Test Note - 1997.

It has been recently confirmed by the Reserve Bank that there is a variety of the 1997 $5 to be found in circulating notes within a prefix range of AN to DN.

Test Note - 1997
New catalogue is yet to be assigned.

These notes were printed as test notes to determine the acceptability of a modification to one of the materials in the opacifying ink. This ink is the one used to colour the clear substrate - it is not the final printing ink used for the design features. The latter are commercially available printing inks which need no modification for polymer substrate. It is understood that the opacifying ink is tailored to match the characteristics of polymer substrate.

With the exception of the $100 1996 Test note (refer One Hundred Dollars - 1996 module for details), up to this point the second letter of the prefix for all denominations and years has not been greater than M. For this variety, an additional sheet of 40 notes was printed with prefixes ranging from AN to AZ, BN to BZ and CN to DN. The letter O is used in the prefix structure. These notes do not fit the published prefix range of BA 97 to HB 97 and in practice are an additional printing outside the conventional prefix ranges of AA to AM, BA to BM etc.

As, A prefixes are not used for the dated Queen issued $5 (the 1995 issue is an exception in which the prefix range included AA to AM) these prefixes are unquestionably out of sequence.

Printing of the regular 1997 $5 was interrupted to print these test notes.

The serial number range is 999999 to 990229 or only 9,771 notes per prefix or just over 390,000 notes in total. Approximately 300,000 of the notes were released into circulation in late 2001 as the restriction on the issue of the Queen $5 during the currency of the commemorative Federation $5 was eased. Errors in production and notes used for physical evaluation would account for the difference.

By any measure, 300,000 notes is a remarkably small issue comparing very favourably with the $1 paper DBP of 1976, the blue Dobell $10, the 1995 $5 narrow orientation band and other varieties.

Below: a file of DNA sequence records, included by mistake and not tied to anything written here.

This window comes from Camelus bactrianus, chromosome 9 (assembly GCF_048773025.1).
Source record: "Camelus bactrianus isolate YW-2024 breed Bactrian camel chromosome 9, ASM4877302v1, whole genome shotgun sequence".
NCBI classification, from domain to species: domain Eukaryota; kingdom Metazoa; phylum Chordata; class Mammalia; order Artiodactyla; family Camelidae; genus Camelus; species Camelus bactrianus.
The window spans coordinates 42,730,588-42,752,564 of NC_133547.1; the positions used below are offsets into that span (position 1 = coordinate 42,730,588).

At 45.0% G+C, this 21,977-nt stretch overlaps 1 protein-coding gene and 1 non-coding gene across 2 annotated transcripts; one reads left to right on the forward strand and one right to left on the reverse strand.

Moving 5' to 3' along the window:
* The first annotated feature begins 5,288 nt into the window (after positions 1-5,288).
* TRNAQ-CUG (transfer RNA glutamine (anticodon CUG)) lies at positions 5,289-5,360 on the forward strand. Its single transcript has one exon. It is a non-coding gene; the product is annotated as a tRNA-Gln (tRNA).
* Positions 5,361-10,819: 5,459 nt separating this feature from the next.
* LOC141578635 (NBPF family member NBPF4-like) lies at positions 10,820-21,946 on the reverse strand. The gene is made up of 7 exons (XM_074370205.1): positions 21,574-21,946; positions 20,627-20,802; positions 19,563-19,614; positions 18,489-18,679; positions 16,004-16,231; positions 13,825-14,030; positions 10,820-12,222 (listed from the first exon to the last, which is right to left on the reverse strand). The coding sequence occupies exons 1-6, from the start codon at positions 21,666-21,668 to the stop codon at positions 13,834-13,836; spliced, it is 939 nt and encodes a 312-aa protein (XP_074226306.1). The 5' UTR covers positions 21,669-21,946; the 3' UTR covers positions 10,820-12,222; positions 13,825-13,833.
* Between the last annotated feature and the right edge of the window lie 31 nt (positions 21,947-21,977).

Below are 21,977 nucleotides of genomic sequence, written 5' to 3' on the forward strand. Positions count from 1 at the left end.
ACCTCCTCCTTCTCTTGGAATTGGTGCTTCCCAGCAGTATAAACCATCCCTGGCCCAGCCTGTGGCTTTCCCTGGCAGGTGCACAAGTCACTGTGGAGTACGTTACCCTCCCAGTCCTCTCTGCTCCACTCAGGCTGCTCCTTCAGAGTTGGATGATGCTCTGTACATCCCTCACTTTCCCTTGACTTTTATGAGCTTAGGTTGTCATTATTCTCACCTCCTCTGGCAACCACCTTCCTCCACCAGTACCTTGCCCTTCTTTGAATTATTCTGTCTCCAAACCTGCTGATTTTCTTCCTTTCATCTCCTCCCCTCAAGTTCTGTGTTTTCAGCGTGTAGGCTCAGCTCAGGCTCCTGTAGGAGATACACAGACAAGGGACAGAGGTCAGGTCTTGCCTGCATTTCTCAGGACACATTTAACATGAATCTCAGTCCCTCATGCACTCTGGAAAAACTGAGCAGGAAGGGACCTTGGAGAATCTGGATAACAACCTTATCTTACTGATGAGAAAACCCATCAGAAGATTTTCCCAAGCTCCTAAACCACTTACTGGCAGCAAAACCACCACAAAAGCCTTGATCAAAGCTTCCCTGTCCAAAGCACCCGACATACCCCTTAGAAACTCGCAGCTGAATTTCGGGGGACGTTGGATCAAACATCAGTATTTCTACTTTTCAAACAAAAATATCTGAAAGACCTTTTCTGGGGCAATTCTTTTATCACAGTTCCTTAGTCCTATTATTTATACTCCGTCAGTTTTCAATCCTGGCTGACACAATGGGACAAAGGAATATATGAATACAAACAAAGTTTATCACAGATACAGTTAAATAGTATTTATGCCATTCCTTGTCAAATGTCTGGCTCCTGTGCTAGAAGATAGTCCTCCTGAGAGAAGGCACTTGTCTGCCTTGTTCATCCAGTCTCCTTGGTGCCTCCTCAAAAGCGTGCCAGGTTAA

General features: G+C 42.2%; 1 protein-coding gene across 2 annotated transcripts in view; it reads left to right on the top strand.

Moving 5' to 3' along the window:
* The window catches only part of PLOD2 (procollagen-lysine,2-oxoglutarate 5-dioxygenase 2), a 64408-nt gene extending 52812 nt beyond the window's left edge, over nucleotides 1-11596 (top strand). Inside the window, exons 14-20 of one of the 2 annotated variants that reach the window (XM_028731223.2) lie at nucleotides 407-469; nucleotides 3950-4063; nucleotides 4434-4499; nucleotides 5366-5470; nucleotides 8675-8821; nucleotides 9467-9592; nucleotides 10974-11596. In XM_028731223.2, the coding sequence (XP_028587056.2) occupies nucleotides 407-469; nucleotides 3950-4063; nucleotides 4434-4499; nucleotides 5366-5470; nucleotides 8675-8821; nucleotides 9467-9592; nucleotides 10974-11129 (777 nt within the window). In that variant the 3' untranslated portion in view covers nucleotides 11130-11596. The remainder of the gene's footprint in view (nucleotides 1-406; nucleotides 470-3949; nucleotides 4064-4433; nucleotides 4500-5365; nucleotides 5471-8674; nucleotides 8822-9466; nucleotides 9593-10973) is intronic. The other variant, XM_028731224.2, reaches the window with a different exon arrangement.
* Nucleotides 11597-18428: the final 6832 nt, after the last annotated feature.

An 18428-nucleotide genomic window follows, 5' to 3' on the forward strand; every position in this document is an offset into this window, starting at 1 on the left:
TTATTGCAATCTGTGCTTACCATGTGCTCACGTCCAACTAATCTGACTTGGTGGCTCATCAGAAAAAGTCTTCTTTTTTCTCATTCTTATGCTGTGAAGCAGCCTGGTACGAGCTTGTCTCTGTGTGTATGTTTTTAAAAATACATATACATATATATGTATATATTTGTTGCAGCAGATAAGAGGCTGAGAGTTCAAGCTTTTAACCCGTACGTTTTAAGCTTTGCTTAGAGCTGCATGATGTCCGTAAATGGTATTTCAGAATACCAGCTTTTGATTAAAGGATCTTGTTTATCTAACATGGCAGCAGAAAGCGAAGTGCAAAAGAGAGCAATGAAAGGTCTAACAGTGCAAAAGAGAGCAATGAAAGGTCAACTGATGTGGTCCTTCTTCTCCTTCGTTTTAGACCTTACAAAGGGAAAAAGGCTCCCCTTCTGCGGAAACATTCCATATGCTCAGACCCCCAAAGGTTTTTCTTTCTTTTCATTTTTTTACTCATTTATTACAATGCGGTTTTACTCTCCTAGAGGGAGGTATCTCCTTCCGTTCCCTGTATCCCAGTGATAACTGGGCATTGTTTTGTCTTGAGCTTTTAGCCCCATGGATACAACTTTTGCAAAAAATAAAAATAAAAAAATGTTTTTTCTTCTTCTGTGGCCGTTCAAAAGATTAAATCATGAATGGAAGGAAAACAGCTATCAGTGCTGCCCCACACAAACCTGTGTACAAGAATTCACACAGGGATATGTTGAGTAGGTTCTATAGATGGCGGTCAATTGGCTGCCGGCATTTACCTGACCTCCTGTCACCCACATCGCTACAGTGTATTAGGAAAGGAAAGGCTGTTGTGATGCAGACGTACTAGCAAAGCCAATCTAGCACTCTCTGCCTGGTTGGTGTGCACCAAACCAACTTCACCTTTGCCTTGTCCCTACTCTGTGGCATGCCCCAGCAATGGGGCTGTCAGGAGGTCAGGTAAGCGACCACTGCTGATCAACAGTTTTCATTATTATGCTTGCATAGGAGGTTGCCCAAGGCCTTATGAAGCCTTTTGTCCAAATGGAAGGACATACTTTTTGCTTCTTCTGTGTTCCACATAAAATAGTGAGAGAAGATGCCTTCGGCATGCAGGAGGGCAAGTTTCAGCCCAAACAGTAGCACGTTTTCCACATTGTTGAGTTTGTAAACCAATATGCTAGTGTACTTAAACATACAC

On site testing of the modification to the opacifying ink was positive.

I am advised that there is no discernible difference between notes with and without the modification to the inks. The Reserve Bank advises that they would not have released the notes into general circulation if there were a discernible difference. This is understandable as it would not wish to have different notes circulating concurrently in the event that the different notes impair the integrity of the currency.

The Federation $5 of 2001 is understood to be the first production note for Australia to contain this modification. For several years now, notes for other countries produced by NPA incorporate this enhancement.

Catalogue No:SCWPM P51a & c represent signature varieties. See below.
P51b is the narrow orientation band note.
Mc303 & Mc304 represent signature combinations. See below.
Mc303a is the narrow orientation band note.
R217 & R218 represent signature combinations. See below.
R217b is the narrow orientation band note.
Precise Date of Issue:24th April, 1995 for this recoloured type.
Numbers Issued:Not Available.
Prefix Range:Refer above.
Signatures:1995 to 1996 dated notes: P51a, Mc303 and R217.
Governor of the Reserve Bank of Australia -
Bernie Fraser (18th September 1989 to 17th September, 1996.)
Secretary to the Treasury -
Edward (Ted) Evans.(24 March, 1993 to 26th April, 2001.)
1996 to 1998 dated notes: P51c, Mc304 and R 218.
Governor: Ian Macfarlane 18th September, 1996 to date.
Secretary : Evans as above.
Colour:Mauve. Referred to as the "recoloured" $5.
Dimensions:130 x 65 mm.
Printer:Note Printing Australia on Guardian polymer substrate.
Specimens:Yes. Official bank specimens exist.
Forty notes in the prefix range BA97 to CA97 with 000000 serial and without "SPECIMEN" overprint were released.
Replacements:No. Australia ceased to issue replacement notes in 1972.
Country Ranking:Australia is the first country to issue a NPA polymer note.
Printing Method:Intaglio.
Sheet Size:40 notes per sheet.
Product:For non - commemorative circulating notes, the product released is outlined under a separate heading at the end of the Australian section.